Stanley Cohen's Concept of a Moral Panic

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  • Topic: Moral panic, Sociology, Stanley Cohen
  • Pages : 5 (1704 words )
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  • Published : January 30, 2011
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Stanley Cohen has become famous due to his brilliant works on sociology, criminology and human rights. His talent allowed him to depict human fears and concerns, conflicts between different social groups and human sufferings which resulted from these conflicts. Stanley Cohen’s career started to move in the upward direction with the publication of his first serious research in 1972. The book called “Folk Devils and Moral Panics” was devoted to the issues relevant to the British society in the late 1950s and early 1960s. Exactly in this book he introduced for the first time such a term as “moral panic”, which became rather widely used since then. The author of the book concentrated his attention on the rivalry of the two British “gangs” residing in Liverpool. Stanley Cohen analysed the ideology and behavior of both groups as well as the role of mass media in raising the conflict between them. The main goal of the current study is to speak about the concept of “moral panic” which was introduced by Stanley Cohen in his studies. The paper will also focus on the conflict between the Mods and Rockers which occurred at the early 1960’s in Great Britain. Stanley Cohen’s Concept of a Moral Panic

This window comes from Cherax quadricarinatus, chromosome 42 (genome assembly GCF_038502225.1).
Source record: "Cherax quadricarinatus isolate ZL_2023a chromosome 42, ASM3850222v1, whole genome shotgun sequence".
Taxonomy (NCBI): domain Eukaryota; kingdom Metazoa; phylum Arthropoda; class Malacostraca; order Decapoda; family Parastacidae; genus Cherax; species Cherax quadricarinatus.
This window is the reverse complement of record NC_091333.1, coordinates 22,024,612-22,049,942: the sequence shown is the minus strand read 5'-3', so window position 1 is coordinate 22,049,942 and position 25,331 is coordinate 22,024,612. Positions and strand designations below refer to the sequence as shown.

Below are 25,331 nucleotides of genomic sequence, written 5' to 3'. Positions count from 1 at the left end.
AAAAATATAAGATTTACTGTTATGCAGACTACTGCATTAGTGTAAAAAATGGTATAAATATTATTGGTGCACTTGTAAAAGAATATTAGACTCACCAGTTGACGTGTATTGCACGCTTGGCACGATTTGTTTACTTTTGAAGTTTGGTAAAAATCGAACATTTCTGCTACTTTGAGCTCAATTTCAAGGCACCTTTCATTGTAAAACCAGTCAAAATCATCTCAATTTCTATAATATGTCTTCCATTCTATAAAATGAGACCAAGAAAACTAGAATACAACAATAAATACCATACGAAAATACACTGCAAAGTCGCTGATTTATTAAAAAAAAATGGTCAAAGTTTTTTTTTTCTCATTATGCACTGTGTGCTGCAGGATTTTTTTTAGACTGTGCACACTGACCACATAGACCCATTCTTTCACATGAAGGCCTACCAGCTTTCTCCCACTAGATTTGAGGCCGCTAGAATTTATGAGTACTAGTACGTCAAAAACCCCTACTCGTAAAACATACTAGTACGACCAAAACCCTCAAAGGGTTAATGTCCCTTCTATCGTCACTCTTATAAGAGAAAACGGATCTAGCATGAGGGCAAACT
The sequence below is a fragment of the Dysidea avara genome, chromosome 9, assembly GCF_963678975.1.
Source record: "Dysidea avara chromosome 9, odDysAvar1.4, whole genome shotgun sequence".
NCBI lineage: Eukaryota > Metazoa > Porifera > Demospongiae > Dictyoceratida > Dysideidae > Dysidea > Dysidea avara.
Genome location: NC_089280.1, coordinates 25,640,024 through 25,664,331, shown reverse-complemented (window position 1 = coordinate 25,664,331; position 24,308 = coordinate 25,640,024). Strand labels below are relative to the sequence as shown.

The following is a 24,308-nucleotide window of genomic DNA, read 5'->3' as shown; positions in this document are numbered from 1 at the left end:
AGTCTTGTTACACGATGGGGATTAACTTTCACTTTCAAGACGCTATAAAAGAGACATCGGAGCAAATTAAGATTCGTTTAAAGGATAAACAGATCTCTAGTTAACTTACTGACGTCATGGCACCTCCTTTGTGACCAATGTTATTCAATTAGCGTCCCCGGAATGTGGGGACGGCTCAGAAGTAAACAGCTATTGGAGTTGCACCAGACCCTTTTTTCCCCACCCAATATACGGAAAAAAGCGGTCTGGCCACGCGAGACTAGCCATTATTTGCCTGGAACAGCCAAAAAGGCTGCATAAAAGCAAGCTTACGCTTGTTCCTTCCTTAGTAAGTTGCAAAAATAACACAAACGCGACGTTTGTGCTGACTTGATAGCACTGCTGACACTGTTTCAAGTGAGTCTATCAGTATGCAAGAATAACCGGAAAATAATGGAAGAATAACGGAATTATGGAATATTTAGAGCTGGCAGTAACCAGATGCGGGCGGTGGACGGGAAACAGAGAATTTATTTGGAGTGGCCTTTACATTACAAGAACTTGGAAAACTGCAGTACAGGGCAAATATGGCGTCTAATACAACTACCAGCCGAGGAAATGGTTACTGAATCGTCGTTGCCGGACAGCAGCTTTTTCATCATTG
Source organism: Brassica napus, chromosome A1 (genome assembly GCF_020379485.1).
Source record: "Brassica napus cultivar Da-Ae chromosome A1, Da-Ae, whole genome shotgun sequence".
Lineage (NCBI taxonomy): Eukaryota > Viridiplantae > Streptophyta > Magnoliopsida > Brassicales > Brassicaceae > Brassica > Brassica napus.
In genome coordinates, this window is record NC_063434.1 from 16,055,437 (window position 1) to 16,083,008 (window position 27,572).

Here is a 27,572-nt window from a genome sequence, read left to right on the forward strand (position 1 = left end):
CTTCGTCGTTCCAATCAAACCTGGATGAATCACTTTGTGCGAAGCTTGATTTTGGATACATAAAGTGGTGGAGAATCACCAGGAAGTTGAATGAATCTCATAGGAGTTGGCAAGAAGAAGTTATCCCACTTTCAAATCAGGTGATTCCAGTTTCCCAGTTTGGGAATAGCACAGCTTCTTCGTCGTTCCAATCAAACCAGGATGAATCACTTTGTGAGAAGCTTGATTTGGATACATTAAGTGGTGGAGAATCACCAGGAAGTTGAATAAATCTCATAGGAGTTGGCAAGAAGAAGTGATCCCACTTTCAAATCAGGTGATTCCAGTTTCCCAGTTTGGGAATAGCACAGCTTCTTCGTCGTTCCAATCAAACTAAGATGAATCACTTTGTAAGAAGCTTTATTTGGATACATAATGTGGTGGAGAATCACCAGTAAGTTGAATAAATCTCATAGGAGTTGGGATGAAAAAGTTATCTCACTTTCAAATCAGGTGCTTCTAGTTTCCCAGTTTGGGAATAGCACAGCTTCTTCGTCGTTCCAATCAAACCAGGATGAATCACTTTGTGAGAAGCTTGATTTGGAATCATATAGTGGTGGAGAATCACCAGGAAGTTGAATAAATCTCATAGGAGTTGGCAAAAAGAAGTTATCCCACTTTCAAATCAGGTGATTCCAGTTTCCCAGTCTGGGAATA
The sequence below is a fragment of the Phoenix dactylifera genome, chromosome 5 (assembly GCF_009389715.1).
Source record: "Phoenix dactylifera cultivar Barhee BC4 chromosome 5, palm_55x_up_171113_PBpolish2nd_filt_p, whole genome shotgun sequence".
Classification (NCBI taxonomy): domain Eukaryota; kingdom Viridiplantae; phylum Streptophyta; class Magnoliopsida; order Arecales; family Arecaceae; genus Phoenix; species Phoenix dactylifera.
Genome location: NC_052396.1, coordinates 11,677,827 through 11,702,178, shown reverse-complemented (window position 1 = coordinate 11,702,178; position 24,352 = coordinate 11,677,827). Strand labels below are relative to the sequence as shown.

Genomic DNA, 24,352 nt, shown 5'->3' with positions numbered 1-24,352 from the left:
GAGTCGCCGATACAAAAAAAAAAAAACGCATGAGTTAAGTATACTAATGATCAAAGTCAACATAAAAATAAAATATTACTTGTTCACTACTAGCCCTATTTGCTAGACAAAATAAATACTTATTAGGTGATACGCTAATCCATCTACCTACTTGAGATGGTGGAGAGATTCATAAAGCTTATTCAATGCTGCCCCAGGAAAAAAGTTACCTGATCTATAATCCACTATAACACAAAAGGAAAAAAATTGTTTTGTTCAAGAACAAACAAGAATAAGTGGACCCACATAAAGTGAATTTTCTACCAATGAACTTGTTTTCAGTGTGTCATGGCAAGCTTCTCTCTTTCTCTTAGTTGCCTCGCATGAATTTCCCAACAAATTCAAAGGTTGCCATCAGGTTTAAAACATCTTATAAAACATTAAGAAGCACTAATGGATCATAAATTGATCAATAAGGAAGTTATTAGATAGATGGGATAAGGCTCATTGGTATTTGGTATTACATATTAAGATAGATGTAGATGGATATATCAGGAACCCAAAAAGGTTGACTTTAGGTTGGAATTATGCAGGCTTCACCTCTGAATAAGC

As it has been stated above it was Stanley Cohen who brought the concept of moral panic in the common usage. Before analyzing the term “moral panic” it is necessary to give a clear definition of it. A moral panic is kind of attitude or reaction of the society towards certain social groups or sub-cultures, which is based on ideas and beliefs that the given groups are very dangerous to the society. Thus, such groups are perceived as the major threat to the culture and social values, health and well-being of the people. According to Stanley Cohen, “societies appear to be subject, every now and then, to periods of moral panic” [2], this means that a moral panic is not something extraordinary and extremely dangerous. When such a phenomenon as moral panic appears in the society, “person or group of persons emerges to become defined as a threat to societal values and interests; its nature is presented in a stylized and stereotypical fashion by the mass media; the moral barricades are manned by editors, bishops, politicians and other right thinking people [2]. Exactly mass media and other institutions which directly deal with people, their opinions and views, which they extensively influence, create moral panics in the society. Being one of characteristic features of every society moral panics can be insignificant and have very little impact on society; however, they can also be rather serious and last during long periods of time and “might produce such changes as those in legal and social policy or even in the way the society conceives itself” [2]. The following factors characterize most fully the concept of moral panic: “a level of interest totally out of proportion to the real importance of the subject, some individuals building personal careers from the pursuit and magnification of the issue, and the replacement of reasoned debate with witchhunts and hysteria” [4]. Having exaggerated the issues mass media creates panics in the society by attracting its attention to the problems which not deserve so much attention and especially panic. Behaviour of young people is considered to be the most common theme of moral panics. However, not only groups of young people provoke moral panics in the society. A number of issues “ranging from crime and the activities of youth, to drugs and sexual freedom, each considered a threat to the moral fibre of society at that particular time- today is no exception” [3]. Speaking about the groups of youth being a subject of moral panics, it is necessary to emphasize the fact that very often young people are labelled as dangerous or deviant just because they behave differently as compared to other people. In some cases such behaviour is totally unacceptable, because it is associated with drug and alcohol...
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